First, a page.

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Big eatery

With standout beignets and catfish, new OCC spot captures New Orleans flavor at its own pace


Shrimp and a Dijon cream sauce conceal the catfish. - BRIENNE BOORTZ
  • Brienne Boortz
  • Shrimp and a Dijon cream sauce conceal the catfish.

On my first visit to Old Colorado City's A Taste of New Orleans Café, I didn't quite know what to make of owner Beth Mell, a New Orleans native who goes casually by "Ms. B." Upon our ordering fresh beignets and two signature French toast plates for a late breakfast, she drawled, "That's a lot of food hope you have time," before disappearing into the kitchen.

What I first perceived as disinterest, I later pegged as Big Easy mellowness. She slowly showed us some of the warmth that she's lent her two-month-old restaurant, festive with bright purple and yellow walls and cabinets. Lattice and green foliage line the ceiling, and the sounds of New Orleans jazz and Zydeco boom from the speakers. Next door, she also runs Ms. B's Emporium, a Louisiana grocery mart offering items featured on her own menu, coffee and other staples of her Southern cuisine.

As we enjoyed a cinnamon-rich Mexican hot chocolate ($2.75), she set down the piping-hot plate of powdered sugar-dusted beignets (a trio for $3.50). Fresh from the fryer, the sweet, fluffy and delicious treats were just a bit denser than the ones I enjoyed years ago at the French Quarter's famous tourist destination, Café du Monde.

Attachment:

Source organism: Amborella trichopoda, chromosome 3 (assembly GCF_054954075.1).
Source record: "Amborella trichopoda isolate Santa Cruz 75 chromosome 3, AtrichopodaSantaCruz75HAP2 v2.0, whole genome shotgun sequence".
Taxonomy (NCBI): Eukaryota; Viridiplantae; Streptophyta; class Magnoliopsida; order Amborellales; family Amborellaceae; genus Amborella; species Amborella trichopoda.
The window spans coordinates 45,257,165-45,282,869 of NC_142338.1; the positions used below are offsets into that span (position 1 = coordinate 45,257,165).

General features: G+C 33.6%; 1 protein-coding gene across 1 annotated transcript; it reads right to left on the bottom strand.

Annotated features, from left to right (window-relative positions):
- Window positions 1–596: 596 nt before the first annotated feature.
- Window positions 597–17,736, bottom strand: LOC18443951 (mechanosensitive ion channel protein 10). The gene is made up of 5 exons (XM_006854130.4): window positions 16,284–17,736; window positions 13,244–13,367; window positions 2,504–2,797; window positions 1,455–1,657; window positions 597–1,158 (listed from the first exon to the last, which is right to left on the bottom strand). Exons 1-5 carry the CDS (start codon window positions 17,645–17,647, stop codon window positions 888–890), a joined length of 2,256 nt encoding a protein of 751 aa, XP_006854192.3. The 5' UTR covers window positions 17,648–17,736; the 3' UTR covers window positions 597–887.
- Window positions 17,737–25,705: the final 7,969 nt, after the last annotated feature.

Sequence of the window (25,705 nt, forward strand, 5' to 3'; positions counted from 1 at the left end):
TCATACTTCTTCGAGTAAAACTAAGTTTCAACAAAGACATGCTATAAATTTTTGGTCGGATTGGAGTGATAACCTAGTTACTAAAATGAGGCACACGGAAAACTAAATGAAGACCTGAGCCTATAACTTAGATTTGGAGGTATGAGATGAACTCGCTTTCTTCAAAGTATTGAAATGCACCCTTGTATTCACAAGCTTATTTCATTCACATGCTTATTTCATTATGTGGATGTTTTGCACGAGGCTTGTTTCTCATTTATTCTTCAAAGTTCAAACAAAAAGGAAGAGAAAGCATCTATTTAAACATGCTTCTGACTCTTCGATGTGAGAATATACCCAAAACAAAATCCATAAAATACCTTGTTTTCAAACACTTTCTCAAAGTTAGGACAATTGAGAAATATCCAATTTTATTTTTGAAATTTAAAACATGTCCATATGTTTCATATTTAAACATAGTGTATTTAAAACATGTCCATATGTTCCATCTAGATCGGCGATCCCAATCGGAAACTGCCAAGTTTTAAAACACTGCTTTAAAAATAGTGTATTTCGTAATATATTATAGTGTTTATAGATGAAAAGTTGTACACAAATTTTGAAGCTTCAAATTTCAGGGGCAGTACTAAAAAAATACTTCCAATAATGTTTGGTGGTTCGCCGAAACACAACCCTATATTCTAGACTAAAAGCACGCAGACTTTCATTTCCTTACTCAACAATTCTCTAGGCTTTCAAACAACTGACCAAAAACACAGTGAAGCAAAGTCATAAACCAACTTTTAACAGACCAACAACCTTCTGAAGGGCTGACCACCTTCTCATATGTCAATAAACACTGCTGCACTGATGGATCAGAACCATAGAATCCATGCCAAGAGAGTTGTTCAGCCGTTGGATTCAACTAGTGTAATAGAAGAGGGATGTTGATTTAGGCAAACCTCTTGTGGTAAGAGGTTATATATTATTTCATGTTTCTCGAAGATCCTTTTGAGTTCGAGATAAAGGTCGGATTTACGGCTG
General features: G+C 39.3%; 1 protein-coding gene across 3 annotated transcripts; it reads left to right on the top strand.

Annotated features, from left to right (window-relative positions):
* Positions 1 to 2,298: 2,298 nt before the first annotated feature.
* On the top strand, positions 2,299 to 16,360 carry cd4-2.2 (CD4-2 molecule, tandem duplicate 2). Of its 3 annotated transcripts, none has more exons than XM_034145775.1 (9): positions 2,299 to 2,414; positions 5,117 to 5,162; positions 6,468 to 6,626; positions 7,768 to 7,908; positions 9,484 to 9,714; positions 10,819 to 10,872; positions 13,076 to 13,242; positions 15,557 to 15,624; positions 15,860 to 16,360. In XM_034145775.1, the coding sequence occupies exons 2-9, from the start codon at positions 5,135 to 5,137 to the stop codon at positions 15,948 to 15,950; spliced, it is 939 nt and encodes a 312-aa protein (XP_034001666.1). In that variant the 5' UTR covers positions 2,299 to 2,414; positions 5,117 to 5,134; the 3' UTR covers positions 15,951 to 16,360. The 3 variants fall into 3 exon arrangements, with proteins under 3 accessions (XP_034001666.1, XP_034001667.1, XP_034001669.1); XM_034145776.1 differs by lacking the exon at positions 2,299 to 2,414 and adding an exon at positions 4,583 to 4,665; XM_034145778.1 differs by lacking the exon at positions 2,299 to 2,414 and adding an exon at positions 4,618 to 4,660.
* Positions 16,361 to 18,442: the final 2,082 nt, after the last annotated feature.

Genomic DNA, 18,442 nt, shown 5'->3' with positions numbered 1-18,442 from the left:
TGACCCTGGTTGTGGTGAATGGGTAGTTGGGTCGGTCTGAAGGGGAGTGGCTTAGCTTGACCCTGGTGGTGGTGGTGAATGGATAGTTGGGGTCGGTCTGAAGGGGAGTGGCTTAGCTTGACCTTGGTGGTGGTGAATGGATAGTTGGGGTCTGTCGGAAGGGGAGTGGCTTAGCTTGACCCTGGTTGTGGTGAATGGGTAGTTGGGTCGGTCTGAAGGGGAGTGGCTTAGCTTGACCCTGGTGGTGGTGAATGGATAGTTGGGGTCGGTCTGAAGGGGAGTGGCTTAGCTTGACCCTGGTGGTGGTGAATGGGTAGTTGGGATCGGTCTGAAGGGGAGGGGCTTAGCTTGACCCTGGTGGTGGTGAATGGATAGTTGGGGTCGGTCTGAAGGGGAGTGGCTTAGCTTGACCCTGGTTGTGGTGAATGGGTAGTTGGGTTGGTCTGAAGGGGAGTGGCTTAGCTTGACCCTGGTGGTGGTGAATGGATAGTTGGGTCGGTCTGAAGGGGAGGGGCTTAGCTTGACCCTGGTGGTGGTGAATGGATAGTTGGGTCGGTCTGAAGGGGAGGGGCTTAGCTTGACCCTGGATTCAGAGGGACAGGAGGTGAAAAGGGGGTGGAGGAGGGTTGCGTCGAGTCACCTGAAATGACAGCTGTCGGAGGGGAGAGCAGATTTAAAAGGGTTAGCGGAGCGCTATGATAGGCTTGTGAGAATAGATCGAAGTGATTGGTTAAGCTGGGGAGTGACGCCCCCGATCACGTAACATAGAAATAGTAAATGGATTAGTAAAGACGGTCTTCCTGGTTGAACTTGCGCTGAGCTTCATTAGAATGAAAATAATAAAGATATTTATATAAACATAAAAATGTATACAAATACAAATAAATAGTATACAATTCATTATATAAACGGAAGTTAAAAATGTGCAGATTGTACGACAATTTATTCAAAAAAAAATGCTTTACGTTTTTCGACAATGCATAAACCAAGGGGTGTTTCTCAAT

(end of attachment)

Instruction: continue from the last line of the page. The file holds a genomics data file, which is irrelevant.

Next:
Our breakfast orders, however, didn't quite leave me wanting to don masquerade attire. When they finally arrived, my beautiful-looking Bordeaux ($5.50), a French toast-styled French bread stuffed with cream cheese and finished off with dark red cherries and dusted with confectioner's sugar, was cold and hard in the center. My friend's L'Orange ($5.25), sliced almond-topped French toast stuffed with cream cheese and orange marmalade, suffered the same ailment. I suspect they'd both be rich and satisfying when on temp. (Ms. B later told me she hadn't been prepared for a late breakfast order, so the cream cheese hadn't had time to soften to room temperature.)

For lunch, we went all-out and ordered an item from each area of the Cajun and Creole menu. The jambalaya ($7.50), a generous portion of rice with sausage, chicken and ham, proved the only miss the meat was dry, and the rice a tad crunchy.

But sparks flew with the pecan-crusted catfish ($13.50), topped with four plump shrimp and served with an amazing Dijon cream sauce. A surprising complement to catfish, it was both fragrant and light, with diced tomatoes and green onions for color.

The seafood gumbo ($7.50), a roux-based soup with shrimp, crawfish and crab, came loaded with okra and served over a few tablespoons of rice. Ms. B leaves it mild for the faint of heart, but keeps hot sauce on the table. I took it to-go, and it worked with more salt and a few shakes of Tabasco at home.

Another winner was the warm Vieux Carre muffuletta ($7.50), a New Orleans classic and one of the best sandwiches I've had in a long time. A large, soft roll jammed with salami, Provolone and ham reached new heights with the accompanying tart, chunky olive spread.

On the whole, time waiting for the eats at A Taste of New Orleans feels like time well spent. It'd be a great place to wile away your Mardi Gras look for a grand-opening crawfish boil around that time in February.

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